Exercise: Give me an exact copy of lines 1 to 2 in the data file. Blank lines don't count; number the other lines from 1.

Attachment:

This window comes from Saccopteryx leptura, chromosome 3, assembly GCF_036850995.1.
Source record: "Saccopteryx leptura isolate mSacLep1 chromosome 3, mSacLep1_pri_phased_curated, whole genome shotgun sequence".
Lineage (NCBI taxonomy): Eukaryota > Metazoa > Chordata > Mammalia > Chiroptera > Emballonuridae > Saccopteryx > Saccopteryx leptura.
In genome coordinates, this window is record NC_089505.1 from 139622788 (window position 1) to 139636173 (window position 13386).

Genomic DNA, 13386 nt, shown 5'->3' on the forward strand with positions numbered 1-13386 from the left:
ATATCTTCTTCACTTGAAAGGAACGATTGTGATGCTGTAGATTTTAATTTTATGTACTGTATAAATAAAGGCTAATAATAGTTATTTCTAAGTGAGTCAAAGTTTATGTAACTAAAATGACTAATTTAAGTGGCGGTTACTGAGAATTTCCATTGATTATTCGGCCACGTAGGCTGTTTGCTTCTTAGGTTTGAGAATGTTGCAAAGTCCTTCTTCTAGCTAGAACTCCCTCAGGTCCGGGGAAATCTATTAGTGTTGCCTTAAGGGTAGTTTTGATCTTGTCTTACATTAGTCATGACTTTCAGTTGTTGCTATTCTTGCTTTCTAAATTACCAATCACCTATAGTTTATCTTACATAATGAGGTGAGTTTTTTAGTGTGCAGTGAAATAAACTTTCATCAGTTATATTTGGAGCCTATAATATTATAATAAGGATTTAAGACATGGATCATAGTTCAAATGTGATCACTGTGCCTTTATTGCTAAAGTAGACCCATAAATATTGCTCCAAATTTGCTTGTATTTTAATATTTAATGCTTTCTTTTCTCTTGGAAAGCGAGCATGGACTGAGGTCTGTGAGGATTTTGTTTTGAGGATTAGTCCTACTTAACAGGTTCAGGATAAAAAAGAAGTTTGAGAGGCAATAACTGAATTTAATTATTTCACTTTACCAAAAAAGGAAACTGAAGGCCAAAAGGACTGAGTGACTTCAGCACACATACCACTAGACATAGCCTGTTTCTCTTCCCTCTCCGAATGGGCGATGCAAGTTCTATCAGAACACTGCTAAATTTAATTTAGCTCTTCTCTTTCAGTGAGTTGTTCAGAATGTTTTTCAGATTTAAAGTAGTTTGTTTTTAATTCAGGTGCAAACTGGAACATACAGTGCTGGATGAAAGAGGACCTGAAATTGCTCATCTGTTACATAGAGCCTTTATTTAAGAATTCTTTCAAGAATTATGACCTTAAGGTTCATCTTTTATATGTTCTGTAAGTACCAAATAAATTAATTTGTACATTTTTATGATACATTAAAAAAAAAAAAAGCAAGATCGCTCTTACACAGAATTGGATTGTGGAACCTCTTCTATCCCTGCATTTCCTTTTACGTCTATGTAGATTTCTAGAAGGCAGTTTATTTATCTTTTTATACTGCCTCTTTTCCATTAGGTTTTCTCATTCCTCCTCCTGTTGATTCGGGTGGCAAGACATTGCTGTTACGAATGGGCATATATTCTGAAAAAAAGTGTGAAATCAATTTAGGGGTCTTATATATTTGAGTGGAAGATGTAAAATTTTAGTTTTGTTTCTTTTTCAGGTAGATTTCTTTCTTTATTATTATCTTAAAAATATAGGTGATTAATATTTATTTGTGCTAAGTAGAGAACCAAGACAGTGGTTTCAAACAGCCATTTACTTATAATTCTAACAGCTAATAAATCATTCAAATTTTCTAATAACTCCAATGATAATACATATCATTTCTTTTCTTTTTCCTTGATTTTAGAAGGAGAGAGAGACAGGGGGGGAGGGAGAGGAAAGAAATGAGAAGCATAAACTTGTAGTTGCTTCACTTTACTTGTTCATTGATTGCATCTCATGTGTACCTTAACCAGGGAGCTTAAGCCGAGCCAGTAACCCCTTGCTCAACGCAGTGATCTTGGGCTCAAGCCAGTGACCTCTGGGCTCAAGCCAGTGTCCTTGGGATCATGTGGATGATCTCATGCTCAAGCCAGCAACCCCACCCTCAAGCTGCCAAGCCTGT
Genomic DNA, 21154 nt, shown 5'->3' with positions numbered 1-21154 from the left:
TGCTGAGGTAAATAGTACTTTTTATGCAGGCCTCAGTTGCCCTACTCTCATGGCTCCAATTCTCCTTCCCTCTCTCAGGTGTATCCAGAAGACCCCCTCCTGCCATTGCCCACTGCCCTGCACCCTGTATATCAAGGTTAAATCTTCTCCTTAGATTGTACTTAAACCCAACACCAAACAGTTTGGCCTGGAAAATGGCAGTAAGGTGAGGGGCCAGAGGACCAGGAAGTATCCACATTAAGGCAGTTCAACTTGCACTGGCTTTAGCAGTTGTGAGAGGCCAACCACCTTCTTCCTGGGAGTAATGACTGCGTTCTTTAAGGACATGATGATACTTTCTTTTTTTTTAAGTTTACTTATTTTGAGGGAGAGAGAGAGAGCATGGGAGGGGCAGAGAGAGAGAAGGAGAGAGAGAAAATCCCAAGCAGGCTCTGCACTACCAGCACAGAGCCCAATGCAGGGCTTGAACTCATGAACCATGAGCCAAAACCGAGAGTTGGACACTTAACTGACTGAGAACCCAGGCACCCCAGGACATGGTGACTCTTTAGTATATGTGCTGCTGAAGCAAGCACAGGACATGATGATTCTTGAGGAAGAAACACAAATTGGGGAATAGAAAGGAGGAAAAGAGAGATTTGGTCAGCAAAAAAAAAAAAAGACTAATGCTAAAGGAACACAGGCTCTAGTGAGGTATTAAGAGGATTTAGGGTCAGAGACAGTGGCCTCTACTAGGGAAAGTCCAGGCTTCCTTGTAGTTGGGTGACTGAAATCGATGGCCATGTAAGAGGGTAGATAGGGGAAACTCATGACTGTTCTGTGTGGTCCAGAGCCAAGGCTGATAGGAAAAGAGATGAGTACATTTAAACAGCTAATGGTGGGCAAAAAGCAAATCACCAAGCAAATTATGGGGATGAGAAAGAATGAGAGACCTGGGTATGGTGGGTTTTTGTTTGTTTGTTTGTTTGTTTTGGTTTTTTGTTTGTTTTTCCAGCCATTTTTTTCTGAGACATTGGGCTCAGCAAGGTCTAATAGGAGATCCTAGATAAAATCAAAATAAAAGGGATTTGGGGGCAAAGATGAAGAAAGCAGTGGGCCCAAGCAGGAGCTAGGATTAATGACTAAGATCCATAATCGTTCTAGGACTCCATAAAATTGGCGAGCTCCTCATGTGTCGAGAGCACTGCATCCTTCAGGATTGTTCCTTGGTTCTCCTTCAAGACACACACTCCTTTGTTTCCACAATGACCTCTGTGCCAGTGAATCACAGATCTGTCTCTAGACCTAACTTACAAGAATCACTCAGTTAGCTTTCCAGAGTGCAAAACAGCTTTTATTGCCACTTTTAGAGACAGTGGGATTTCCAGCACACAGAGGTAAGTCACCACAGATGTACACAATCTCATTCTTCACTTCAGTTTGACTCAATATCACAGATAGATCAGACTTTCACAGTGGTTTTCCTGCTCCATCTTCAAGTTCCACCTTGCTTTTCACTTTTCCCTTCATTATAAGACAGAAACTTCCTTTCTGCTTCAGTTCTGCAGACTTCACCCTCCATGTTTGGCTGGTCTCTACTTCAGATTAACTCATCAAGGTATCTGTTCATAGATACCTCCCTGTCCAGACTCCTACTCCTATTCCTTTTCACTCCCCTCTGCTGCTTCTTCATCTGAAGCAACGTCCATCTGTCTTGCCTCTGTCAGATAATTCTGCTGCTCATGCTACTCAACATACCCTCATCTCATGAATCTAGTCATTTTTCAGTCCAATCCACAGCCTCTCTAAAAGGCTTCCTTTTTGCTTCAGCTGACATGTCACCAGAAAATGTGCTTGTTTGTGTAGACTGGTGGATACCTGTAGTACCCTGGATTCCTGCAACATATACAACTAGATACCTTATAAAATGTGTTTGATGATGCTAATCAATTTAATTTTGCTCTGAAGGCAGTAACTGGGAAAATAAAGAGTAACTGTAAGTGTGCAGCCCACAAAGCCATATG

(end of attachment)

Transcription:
This window comes from Saccopteryx leptura, chromosome 3, assembly GCF_036850995.1.
Source record: "Saccopteryx leptura isolate mSacLep1 chromosome 3, mSacLep1_pri_phased_curated, whole genome shotgun sequence".